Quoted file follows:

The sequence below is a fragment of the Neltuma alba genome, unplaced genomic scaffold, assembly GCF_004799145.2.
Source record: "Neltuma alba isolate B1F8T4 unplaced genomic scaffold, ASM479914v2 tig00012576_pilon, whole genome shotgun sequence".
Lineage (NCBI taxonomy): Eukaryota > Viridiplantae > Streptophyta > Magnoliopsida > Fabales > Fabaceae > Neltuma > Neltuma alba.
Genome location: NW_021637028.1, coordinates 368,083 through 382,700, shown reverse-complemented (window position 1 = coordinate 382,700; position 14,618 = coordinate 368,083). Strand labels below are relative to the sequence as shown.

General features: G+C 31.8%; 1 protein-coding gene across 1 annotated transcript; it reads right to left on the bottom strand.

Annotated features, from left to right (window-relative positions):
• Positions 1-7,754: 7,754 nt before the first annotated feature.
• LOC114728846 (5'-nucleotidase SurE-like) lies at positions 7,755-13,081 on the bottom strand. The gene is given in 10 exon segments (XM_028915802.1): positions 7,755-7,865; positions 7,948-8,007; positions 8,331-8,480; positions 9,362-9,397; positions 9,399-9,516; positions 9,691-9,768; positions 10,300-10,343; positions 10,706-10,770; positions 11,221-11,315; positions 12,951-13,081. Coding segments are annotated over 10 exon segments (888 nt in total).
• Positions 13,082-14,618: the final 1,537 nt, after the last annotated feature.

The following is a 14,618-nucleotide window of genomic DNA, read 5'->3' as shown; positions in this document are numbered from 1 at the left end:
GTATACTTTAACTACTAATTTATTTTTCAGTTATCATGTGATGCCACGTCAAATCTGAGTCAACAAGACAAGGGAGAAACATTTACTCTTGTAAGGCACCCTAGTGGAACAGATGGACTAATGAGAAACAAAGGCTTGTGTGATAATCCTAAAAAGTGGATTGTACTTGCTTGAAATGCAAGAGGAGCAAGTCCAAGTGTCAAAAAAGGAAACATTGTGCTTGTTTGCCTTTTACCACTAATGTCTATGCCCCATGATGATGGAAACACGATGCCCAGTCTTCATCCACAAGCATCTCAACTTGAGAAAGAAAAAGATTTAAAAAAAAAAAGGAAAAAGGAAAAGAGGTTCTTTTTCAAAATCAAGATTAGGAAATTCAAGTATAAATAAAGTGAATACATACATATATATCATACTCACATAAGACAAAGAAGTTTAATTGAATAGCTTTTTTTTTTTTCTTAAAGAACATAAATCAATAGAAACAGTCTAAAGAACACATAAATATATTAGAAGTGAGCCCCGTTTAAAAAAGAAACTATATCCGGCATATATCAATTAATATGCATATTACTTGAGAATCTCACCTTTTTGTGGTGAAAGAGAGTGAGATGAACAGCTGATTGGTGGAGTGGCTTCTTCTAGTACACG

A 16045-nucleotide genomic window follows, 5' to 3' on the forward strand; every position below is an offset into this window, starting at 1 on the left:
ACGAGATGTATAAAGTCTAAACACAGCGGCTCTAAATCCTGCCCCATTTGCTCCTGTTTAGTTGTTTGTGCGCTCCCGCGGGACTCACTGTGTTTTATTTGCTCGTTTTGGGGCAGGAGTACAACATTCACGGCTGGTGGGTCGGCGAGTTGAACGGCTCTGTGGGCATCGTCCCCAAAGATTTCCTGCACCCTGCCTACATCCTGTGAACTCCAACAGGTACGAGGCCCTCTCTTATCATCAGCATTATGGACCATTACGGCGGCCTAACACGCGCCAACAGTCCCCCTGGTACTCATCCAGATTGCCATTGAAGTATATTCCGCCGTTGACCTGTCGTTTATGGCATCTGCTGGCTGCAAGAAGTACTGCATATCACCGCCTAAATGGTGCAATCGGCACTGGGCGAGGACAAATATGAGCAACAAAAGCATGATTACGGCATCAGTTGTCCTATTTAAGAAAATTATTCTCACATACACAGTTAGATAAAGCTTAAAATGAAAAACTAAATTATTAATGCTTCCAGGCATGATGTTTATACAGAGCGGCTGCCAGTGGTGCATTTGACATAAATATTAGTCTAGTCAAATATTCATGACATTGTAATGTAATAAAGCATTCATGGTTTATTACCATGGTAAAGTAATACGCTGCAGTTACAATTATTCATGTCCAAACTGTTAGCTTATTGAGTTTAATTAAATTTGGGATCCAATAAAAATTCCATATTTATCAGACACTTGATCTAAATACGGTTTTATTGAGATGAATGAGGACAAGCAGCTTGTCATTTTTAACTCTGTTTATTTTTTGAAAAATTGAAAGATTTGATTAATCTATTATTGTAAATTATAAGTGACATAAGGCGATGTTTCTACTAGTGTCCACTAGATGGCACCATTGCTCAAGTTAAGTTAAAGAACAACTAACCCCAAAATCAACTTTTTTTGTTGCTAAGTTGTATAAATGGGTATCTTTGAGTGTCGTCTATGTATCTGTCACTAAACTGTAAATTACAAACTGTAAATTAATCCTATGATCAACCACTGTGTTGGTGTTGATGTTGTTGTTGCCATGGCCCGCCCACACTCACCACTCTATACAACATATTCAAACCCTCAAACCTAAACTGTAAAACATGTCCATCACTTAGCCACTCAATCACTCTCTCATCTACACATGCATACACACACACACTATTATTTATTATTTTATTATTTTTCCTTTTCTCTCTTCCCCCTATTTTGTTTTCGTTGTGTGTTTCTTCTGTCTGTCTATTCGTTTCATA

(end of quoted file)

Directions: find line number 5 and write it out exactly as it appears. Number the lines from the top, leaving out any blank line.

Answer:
General features: G+C 31.8%; 1 protein-coding gene across 1 annotated transcript; it reads right to left on the bottom strand.